MILWAUKEE — Harley-Davidson has introduced its first electric motorcycle, a sleek, futuristic bike that sounds like a jet airplane taking off and can go from 0 to 60 mph in less than four seconds.
The bike isn’t in production yet. Instead, the public will get its first look at handmade demonstration models at an invitation-only event Monday in New York. The company will then take the models on the road for riders to try and provide feedback. Harley will use the information to refine the bike, which might not hit the market for several more years.
The venture is a risk for Harley because there’s currently almost no market for full-size electric motorcycles. The millions of two-wheeled electric vehicles sold each year are almost exclusively scooters and low-powered bikes that appeal to Chinese commuters. But those focused on electric-vehicle development say Harley has the marketing power to create demand, and its efforts to lower costs, build charging stations and improve technology will help everyone involved.
“It does validate what we’ve been doing; it adds additional credibility to it,” said Scot Harden, vice president of global marketing at Zero Motorcycles, the top seller of full-size, high-powered electric bikes. “It is certainly going to draw more people’s attention to electric motorcycles. The marketing horsepower of Harley-Davidson is going to be able to do things for us that we can’t do on our own.”
- Seattle’s vanishing black community
- Boeing tankers will be delivered to Air Force late — and incomplete
- Bellevue School District seeks to fire football coach Goncharoff over scandal
- A six-pack of observations from Seahawks' OTAs: Justin Britt, Alex Collins, Tharold Simon and more
- Paul Allen ends KEXP’s yearslong fundraising drive with $500,000 donation
Most Read Stories
Zero expects to sell 2,400 electric motorcycles this year, a drop in the bucket compared with the more than 260,000 conventional motorcycles sold last year by Harley.
The new LiveWire won’t make Harley’s distinctive “potato-potato-potato” chug. Its engine is silent, and the turbinelike hum comes from the meshing of gears. Electric motors also eliminate the need to shift gears and provide rapid acceleration and better handling. LiveWire’s design places the engine at the bottom of the bike.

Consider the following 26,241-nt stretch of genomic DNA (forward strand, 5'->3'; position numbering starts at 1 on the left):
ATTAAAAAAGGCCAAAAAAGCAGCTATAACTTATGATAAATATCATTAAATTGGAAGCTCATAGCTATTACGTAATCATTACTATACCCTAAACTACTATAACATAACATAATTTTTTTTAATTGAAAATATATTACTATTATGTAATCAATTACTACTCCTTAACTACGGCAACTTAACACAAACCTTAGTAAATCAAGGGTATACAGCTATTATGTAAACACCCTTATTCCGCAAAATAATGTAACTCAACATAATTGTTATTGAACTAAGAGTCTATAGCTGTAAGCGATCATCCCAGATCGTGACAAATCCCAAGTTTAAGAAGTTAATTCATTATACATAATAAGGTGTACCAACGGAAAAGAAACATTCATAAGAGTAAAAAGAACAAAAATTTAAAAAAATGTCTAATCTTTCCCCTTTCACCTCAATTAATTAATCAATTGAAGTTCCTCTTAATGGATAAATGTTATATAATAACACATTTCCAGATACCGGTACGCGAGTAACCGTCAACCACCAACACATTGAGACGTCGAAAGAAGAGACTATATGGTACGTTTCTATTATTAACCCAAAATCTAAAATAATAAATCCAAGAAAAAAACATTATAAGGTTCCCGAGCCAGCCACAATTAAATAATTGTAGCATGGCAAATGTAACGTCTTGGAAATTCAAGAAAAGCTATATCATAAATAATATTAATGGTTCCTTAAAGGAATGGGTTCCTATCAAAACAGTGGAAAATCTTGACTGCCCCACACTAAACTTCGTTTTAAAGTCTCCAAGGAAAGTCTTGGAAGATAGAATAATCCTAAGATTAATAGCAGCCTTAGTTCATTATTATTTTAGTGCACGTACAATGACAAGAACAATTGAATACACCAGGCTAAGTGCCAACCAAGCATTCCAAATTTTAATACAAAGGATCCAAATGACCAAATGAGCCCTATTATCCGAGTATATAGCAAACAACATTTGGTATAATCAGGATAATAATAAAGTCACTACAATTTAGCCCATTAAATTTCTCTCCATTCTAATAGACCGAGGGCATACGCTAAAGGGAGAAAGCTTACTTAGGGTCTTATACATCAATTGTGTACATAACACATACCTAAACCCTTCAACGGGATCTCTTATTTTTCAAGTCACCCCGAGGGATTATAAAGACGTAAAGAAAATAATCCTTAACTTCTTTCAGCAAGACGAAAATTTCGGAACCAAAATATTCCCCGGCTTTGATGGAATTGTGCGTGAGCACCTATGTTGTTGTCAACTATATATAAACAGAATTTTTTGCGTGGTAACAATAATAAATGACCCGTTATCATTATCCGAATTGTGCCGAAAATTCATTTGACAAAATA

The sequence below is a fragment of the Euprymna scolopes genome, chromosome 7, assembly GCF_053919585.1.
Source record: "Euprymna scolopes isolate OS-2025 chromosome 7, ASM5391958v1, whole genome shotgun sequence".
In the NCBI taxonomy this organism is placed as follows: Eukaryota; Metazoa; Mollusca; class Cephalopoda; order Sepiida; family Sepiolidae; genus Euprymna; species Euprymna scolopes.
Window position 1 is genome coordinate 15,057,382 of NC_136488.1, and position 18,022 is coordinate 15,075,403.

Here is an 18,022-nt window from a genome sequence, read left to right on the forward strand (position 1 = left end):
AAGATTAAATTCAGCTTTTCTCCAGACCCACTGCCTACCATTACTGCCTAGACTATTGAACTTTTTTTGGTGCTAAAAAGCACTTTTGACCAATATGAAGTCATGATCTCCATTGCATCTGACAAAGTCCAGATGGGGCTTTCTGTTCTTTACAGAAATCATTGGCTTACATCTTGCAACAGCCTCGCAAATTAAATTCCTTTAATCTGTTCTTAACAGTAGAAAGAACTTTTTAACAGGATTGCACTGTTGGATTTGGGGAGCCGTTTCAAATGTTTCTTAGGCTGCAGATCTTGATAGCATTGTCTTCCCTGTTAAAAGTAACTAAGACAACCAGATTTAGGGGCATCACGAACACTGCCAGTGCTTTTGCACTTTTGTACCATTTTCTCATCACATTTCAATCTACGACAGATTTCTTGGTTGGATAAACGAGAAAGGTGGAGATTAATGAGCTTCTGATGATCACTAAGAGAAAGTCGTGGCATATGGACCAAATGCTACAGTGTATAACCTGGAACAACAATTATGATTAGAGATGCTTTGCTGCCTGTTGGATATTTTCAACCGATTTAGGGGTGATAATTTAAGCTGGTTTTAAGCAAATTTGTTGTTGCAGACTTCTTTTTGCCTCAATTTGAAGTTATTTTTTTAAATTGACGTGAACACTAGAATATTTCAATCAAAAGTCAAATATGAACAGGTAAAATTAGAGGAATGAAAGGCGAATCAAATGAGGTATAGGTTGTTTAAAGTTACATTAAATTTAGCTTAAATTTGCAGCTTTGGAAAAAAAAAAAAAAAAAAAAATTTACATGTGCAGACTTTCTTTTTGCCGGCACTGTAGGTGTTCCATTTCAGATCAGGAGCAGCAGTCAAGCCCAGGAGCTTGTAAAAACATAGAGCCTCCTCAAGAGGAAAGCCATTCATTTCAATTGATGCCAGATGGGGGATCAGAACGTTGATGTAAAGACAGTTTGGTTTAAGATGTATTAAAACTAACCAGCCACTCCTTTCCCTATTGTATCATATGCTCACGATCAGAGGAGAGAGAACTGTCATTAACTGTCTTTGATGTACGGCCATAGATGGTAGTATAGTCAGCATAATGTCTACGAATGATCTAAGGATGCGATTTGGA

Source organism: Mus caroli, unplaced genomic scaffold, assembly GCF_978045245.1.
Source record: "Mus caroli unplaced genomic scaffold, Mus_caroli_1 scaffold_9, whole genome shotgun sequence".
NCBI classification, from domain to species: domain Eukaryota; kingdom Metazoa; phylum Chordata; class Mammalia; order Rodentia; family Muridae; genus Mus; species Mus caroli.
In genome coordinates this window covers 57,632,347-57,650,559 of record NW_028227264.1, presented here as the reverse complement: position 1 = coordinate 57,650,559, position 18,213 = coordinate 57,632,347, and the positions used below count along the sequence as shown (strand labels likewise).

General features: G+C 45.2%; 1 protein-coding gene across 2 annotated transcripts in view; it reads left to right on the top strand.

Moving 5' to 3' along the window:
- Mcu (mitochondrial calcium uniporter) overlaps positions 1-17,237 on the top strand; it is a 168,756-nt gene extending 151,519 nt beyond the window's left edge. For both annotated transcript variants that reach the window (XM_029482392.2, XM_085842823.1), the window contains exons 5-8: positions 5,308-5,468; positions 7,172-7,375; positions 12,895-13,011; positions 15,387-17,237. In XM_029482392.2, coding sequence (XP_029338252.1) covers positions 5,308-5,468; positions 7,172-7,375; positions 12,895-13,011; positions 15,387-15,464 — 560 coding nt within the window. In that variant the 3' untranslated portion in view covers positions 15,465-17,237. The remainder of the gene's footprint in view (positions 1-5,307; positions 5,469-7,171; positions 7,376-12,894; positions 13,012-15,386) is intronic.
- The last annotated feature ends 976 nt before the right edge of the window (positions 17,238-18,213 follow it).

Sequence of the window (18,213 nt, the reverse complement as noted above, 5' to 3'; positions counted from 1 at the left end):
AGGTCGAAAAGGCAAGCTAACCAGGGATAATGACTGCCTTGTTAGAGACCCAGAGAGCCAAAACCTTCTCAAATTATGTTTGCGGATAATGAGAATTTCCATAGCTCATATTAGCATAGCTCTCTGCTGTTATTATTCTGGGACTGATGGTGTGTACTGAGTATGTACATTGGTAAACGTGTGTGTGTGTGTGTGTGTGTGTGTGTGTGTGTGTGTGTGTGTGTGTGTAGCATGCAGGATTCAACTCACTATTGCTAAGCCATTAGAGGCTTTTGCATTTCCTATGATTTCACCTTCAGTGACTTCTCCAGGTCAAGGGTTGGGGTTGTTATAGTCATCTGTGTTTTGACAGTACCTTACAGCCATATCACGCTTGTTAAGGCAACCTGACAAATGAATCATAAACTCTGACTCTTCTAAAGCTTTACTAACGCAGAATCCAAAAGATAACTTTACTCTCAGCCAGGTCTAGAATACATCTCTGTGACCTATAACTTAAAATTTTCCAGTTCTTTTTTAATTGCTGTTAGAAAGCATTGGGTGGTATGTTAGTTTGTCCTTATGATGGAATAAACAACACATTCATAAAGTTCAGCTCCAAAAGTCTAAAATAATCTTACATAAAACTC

“When you ride a motorcycle, it’s the movement of the top of the bike side to side that gives you agility in regard to making turns. So, if I put weight low in a motorcycle, I can turn faster. I can drop the bike down and make quicker moves,” said Gary Gauthier of NextEnergy, a Detroit-based nonprofit with expertise in electric vehicles.
One hurdle Harley and others have yet to address is the limited range offered by electric motorcycles. Batteries typically must be recharged after about 130 miles, and that can take 30 minutes to an hour.
San Jose State University police Capt. Alan Cavallo helped his department buy two Zero motorcycles and said officers have been “super happy” with the quiet, environmentally friendly bikes made nearby in Scotts Valley, Calif. But he said American riders who like to hit the highway would likely lose patience with the technology.
“That’s the deal with the cars; you can’t jump in a Tesla and drive to L.A.; it won’t make it,” Cavallo said, adding later, “People want the convenience of ‘I pull into a gas station, I pour some gas in my tank and I go.’ ”
Harley President Matt Levatich said he expects technology to improve and the company is less interested in immediate demand than long-term potential. True growth in electric vehicles also will require common standards for rapid charging and other features, as well as more places for people to plug in. Harley expects to play a role in that, he said, noting that its dealership network could provide charging stations.
“We think that the trends in both EV technology and customer openness to EV products, both automotive and motorcycles, is only going to increase, and when you think about sustainability and environmental trends, we just see that being an increasing part of the lifestyle and the requirements of riders,” Levatich said. “So, nobody can predict right now how big that industry will be or how significant it will be.”